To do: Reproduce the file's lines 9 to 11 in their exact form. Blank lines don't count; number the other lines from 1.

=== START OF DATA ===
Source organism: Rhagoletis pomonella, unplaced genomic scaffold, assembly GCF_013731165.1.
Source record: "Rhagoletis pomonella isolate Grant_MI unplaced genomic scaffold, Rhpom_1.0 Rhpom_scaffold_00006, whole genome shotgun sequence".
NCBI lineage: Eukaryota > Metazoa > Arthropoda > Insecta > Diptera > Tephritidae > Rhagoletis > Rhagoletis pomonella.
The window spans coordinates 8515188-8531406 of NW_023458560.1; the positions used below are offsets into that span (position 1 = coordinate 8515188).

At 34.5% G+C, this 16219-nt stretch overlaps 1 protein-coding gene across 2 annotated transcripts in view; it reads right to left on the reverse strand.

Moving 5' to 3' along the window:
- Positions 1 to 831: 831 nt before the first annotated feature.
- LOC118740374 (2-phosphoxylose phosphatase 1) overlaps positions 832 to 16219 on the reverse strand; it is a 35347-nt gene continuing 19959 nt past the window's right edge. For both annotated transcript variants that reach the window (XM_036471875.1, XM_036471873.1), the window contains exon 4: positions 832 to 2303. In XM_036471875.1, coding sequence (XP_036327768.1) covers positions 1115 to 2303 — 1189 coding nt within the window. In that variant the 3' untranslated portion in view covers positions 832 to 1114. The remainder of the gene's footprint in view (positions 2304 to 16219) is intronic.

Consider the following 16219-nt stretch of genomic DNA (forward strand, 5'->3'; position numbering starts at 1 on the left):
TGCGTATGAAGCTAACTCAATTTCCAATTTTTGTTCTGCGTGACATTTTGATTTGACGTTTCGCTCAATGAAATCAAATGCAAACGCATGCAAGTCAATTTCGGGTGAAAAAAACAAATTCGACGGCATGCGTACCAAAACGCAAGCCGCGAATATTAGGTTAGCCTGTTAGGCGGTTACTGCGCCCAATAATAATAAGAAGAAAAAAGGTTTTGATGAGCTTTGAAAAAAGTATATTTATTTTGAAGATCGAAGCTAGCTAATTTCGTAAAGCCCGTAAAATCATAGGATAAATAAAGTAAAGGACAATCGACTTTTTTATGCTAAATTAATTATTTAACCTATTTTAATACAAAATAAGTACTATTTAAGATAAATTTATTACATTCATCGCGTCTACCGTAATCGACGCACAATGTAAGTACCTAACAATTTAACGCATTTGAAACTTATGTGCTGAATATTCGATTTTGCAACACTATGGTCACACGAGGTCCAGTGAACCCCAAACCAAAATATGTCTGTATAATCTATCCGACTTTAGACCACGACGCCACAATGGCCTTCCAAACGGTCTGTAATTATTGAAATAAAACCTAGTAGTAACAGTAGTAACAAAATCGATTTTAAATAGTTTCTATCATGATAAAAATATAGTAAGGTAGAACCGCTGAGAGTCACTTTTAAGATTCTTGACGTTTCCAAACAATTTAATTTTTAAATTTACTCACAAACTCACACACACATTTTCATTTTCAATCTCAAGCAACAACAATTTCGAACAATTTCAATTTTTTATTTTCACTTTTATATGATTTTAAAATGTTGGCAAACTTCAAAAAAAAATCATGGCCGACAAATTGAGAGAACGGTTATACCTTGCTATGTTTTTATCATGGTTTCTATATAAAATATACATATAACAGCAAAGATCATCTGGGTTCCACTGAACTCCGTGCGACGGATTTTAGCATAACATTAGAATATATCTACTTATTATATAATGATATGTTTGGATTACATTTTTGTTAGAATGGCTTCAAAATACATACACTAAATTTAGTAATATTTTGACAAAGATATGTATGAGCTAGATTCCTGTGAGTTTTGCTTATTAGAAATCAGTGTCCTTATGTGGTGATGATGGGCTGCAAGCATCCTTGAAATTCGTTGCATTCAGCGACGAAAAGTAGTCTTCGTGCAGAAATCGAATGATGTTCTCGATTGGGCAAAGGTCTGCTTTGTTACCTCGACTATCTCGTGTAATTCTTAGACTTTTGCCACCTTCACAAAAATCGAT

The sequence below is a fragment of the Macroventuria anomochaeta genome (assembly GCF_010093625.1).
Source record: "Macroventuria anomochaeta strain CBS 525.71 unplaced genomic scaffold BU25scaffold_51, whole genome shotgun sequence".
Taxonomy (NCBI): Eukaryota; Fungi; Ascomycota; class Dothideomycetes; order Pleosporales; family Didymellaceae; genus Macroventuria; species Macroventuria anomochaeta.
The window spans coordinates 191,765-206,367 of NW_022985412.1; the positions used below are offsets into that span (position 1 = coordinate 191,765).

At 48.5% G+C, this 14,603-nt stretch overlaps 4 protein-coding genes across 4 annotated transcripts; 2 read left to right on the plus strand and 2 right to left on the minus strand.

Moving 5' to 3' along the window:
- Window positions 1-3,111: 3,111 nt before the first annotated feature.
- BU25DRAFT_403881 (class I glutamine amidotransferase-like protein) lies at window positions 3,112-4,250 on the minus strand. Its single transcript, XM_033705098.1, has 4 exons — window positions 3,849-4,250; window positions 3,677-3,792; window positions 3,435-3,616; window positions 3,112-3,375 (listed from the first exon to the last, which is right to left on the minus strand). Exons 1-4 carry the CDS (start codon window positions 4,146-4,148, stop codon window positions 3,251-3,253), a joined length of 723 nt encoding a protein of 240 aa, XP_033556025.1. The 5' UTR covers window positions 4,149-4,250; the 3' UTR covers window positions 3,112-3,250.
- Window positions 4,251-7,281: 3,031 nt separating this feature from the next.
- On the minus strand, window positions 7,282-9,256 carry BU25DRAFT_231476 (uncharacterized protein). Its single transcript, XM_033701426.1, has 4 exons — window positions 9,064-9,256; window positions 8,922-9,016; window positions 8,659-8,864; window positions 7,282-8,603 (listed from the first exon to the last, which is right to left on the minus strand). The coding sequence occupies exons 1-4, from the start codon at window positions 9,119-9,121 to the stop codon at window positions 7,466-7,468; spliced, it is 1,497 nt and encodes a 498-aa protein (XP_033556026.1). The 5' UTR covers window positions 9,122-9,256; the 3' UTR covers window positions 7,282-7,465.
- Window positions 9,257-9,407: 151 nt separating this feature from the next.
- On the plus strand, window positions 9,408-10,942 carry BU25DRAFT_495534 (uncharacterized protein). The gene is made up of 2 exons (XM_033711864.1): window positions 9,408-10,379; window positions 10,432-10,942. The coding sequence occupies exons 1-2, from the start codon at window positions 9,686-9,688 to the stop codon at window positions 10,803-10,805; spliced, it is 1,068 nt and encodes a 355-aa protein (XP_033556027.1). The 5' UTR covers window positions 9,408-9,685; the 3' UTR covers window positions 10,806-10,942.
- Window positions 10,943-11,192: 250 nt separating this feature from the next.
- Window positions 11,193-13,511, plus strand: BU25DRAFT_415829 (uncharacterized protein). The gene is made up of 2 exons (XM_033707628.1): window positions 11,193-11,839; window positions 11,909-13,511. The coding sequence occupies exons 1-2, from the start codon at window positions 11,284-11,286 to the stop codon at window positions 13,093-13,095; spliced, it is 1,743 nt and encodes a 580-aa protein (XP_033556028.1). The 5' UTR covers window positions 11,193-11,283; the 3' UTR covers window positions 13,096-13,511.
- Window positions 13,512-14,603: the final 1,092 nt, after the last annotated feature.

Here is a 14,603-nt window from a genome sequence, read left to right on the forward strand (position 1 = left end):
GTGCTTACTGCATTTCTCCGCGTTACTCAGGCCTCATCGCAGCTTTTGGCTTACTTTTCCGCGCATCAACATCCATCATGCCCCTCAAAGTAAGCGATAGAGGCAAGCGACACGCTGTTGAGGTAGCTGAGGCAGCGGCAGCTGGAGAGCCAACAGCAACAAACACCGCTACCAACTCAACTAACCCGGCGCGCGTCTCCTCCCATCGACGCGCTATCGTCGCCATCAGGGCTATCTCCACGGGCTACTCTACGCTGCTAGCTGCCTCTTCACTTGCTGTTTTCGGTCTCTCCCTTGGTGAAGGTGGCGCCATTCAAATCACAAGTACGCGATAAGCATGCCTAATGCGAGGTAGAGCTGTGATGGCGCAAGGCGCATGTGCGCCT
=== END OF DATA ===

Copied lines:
Consider the following 16219-nt stretch of genomic DNA (forward strand, 5'->3'; position numbering starts at 1 on the left):
TGCGTATGAAGCTAACTCAATTTCCAATTTTTGTTCTGCGTGACATTTTGATTTGACGTTTCGCTCAATGAAATCAAATGCAAACGCATGCAAGTCAATTTCGGGTGAAAAAAACAAATTCGACGGCATGCGTACCAAAACGCAAGCCGCGAATATTAGGTTAGCCTGTTAGGCGGTTACTGCGCCCAATAATAATAAGAAGAAAAAAGGTTTTGATGAGCTTTGAAAAAAGTATATTTATTTTGAAGATCGAAGCTAGCTAATTTCGTAAAGCCCGTAAAATCATAGGATAAATAAAGTAAAGGACAATCGACTTTTTTATGCTAAATTAATTATTTAACCTATTTTAATACAAAATAAGTACTATTTAAGATAAATTTATTACATTCATCGCGTCTACCGTAATCGACGCACAATGTAAGTACCTAACAATTTAACGCATTTGAAACTTATGTGCTGAATATTCGATTTTGCAACACTATGGTCACACGAGGTCCAGTGAACCCCAAACCAAAATATGTCTGTATAATCTATCCGACTTTAGACCACGACGCCACAATGGCCTTCCAAACGGTCTGTAATTATTGAAATAAAACCTAGTAGTAACAGTAGTAACAAAATCGATTTTAAATAGTTTCTATCATGATAAAAATATAGTAAGGTAGAACCGCTGAGAGTCACTTTTAAGATTCTTGACGTTTCCAAACAATTTAATTTTTAAATTTACTCACAAACTCACACACACATTTTCATTTTCAATCTCAAGCAACAACAATTTCGAACAATTTCAATTTTTTATTTTCACTTTTATATGATTTTAAAATGTTGGCAAACTTCAAAAAAAAATCATGGCCGACAAATTGAGAGAACGGTTATACCTTGCTATGTTTTTATCATGGTTTCTATATAAAATATACATATAACAGCAAAGATCATCTGGGTTCCACTGAACTCCGTGCGACGGATTTTAGCATAACATTAGAATATATCTACTTATTATATAATGATATGTTTGGATTACATTTTTGTTAGAATGGCTTCAAAATACATACACTAAATTTAGTAATATTTTGACAAAGATATGTATGAGCTAGATTCCTGTGAGTTTTGCTTATTAGAAATCAGTGTCCTTATGTGGTGATGATGGGCTGCAAGCATCCTTGAAATTCGTTGCATTCAGCGACGAAAAGTAGTCTTCGTGCAGAAATCGAATGATGTTCTCGATTGGGCAAAGGTCTGCTTTGTTACCTCGACTATCTCGTGTAATTCTTAGACTTTTGCCACCTTCACAAAAATCGAT

The sequence below is a fragment of the Macroventuria anomochaeta genome (assembly GCF_010093625.1).